Stuart Brae, a former track and field Paralympian, is among those urging medal winners to a raise clenched fist on the podium – a gesture made famous by African-American athletes at the 1968 Mexico Games – in a stand against Atos’s deal with the Paralympics movement.
Mr Brae, 54, a former member of the UK Special Forces, lost his right leg in a lorry accident 27 years ago. He and his family relied on benefits for several years until accident compensation enabled him to get back into education.
Mr Brae, now a lecturer in the sociology of sports at Teesside University, said: “Paralympics athletes have a responsibility to understand what life is like for other disabled people and speak out on disability rights issues.
“I would love to see someone take a stand and do a black power salute like in Mexico or protest in any way.” He added: “I know many will be frightened of losing their place on the team or not being selected next time.”
His call for solidarity was echoed by hundreds of protesters who gathered outside Atos’s headquarters in London at the end of a week of direct action against the French company organised by Disabled People Against Cuts.
Atos has two lucrative benefits contracts with the Department of Work Pensions (DwP). Its health professionals carry out the much-maligned Work Capability Assessments (WCA) used to decide whether an individual is fit for work. This contract is worth £110m a year. It also has a new £400m contract to assess people’s mobility benefit – a bill the Government wants cut by 20 per cent.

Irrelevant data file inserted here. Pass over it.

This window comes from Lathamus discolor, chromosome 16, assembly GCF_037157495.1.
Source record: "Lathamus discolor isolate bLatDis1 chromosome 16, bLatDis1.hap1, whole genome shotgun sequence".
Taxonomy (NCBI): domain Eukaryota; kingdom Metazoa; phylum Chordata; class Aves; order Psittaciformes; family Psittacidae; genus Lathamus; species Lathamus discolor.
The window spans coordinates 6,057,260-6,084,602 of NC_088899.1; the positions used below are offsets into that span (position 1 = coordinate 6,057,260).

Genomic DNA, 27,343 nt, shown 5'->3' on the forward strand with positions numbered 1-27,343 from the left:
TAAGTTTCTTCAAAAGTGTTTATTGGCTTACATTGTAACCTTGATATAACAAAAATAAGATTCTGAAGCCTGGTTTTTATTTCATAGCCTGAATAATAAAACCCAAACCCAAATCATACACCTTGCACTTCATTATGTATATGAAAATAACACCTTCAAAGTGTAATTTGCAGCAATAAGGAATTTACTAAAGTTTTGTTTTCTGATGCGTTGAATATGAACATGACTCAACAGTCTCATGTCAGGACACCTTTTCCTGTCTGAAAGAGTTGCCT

Around 30 people split off from the main protest outside Atos yesterday to demonstrate at the DwP. Some of them temporarily occupied the department’s offices London, while two people in wheelchairs chained themselves to the doors, according to the campaign group UK Uncut.
Molly Solomons, a spokeswoman for the group, said: “We are doing this to highlight that Atos, a sponsor for the Paralympic Games, is receiving £100m from the Government.” Ms Solomons claimed that this is “in the hope they will assess people with disabilities and get them off benefits”.
She said the protest took place on the day it was announced that Cecilia Burns, a cancer sufferer who had her Employment Support Allowance benefits cut after Atos assessed her as fit to work, has died.
Ms Burns, 51, from Strabane, County Tyrone, had started a campaign in February to have that decision overturned. Her benefits were reinstated weeks ago but she died on Monday.
An Atos spokeswoman said: “We fully respect people’s right to peaceful protest and we understand this is a highly emotive issue. We do not make decisions on people’s benefit entitlement or on welfare policy but we will continue to make sure the service that we provide is as highly professional and compassionate as it can be.”